Tag Archives: litter

Toronto a day in the life 13

Are Torontonians rude?
Is it the consequence of living in the big city
What is making us so indifferent to people around us?
By Kris Scheuer

An extreme example of litter during '09 T.O summer strike. Photo by Kris Scheuer/Town Crier.

I am a born and bred Toronto resident who’s called this beloved city home for all my 40 years.
But really people, are we getting ruder?
I am not perfect, by all means, but I TRY to be considerate of others. And I find examples of people in this city who seem so very oblivious to others who share this same public space.
Case in point, and this is something I witness almost daily, littering. I see people tossing items from their hands in such a blatant way that it goes beyond not being able to find a trash can. It’s as if people are making a statement, “I don’t care about the city, environment or anyone around me.”
On Friday afternoon I was on a lunch break and was on the southwest corner of Yonge and Dundas on my way to city hall south.
As I approached the mall, I saw two 20-something women walking towards me when one tossed a water bottle towards the Eaton’s Centre (now Sears).
I thought maybe she was aiming for a garbage can, but missed. As the plastic bottle hit the side of the H&M clothing store, I saw that no there was no garbage can. She never intended for it to end up anywhere but the street. And she did not even offer a backward glance to see where her discarded item landed. Continue reading


Toronto a day in the life 1

What I learned about this city today

By Kris Scheuer

Here’s four things I heard, was told, learnt about this city and Torontonians in 24 hours. It’s day 11 of the strike, so some of my observations are influenced by this. Read, then tell me what did you learn about life in the big city today?
1. Bus drivers have bad days too. My female driver on Dufferin 29 bus this morning was honking at cars, went past people’s stops when they rang the bell, took off before all the passengers got off at a bus stop. She told a tow truck driver in the next lane she was having a bad day.
2. No news isn’t necessarily good news. City did not hold its regular press conference today on the strike. City officials didn’t officially meet with the union June 30 or July 1, so I was told there was nothing new to report. However, the city’s medical officer of health did hold a last minute press conference, announced at 3:30 for 4 pm, on health concerns regarding the local, temporary dumps set up in parks like Christie Pits. Click here to read what he said.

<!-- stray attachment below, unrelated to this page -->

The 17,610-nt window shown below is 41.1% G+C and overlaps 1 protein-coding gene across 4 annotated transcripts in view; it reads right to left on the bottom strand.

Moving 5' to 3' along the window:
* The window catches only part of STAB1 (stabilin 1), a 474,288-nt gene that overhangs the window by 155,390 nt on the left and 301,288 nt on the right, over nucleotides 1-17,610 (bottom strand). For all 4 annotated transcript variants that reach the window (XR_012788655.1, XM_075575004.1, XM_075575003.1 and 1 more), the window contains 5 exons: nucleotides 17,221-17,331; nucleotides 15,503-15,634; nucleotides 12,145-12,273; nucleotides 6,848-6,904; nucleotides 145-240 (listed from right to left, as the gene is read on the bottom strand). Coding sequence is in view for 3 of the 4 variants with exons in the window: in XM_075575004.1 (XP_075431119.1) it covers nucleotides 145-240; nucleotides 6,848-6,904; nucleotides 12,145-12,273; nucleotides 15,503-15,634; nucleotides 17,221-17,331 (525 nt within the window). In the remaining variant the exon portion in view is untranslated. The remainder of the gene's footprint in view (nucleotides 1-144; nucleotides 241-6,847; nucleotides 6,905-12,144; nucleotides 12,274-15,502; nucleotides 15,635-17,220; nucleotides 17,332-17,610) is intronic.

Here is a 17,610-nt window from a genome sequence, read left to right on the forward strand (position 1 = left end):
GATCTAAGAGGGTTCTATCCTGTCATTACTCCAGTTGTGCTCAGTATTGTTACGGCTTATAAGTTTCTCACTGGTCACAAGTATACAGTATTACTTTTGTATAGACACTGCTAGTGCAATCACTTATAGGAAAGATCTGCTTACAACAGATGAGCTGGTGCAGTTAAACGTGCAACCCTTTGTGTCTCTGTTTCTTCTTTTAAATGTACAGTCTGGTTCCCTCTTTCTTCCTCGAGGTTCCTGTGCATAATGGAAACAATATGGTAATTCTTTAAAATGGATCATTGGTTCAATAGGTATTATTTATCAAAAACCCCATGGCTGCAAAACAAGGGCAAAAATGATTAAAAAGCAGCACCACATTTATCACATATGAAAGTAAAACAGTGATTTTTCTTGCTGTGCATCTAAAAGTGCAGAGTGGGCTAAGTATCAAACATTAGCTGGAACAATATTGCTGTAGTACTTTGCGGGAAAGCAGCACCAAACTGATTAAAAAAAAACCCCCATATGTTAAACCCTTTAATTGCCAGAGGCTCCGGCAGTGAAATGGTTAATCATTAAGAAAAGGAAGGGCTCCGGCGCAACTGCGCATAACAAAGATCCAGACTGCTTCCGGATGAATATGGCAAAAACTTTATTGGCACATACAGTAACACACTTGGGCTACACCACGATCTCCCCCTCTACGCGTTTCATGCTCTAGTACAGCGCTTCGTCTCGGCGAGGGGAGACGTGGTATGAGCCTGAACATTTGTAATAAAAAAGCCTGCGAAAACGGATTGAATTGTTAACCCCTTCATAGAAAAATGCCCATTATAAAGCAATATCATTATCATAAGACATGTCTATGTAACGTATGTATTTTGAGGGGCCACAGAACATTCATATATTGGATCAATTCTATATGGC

3. Litter isn’t being picked up during the strike. Okay so this may be obvious during a garbage strike, but I noticed a half a dozen newspapers of several hundred pages scattered around College and Manning this morning and tonight they were all still there.
4. City council business is shut down.  Today the city announced next week’s city council session of July 6-7 has been cancelled. Over 100 items were to be decided on at that meeting but debate will be postponed until whenever the strike is over.

Toronto strike impact

How is the strike affecting you?
By Kris Scheuer
It’s day six of the strike and garbage is piling up in the streets, city waste transfer stations and 19 temporary dumps located near parks such as Christie Pits and beaches like Sunnyside.
Parents are having to find alternative arrangements as all city-run daycare is shut down.
City-run camps and recreation programs and community centres are a not open. And there’s no water testing at Toronto’s 11-designated beaches.
Check out the city’s website to see a full list of services affected by this labour disruption. Then tell me what service has impacted you the most since the strike began June 22?
As well, for articles on how this situation is playing out in TO’s communities please check out online coverage at the paper I work for the Town Crier.

Stop littering Toronto’s streets

An argument against trashing the city
By Kris Scheuer

Want to make the planet a greener, cleaner place?
It’s easy.
We need to stop littering. Litter doesn’t just look bad, it’s costing city taxpayers millions a year to clean up and it’s an environmental hazard.
On Jan. 31, I was reminded about this problem twice. On my parents’ downtown Toronto street I saw a hand drawn poster on a pole with a picture of the planet.
In a child’s writing it said, “Save the World. You can start by not littering”.
Earlier that day, on the CBC radio show GO, David Suzuki and three grade 12 students from University of Toronto Schools spent the morning tackling some of the earth’s biggest eco challenges. The largest one they tried to solve was how to clean up the centre of the Pacific Ocean’s plastic garbage patch, a mess the show said was at least twice the size of the state of Texas.
Some floating plastic is broken into smaller pieces and mistaken for food by wildlife who can die by eating too much of this indigestible litter. The students on the show suggested setting up ahuge floating recycling station to clean up the litter and then setting up stiffer penalties for polluting. Continue reading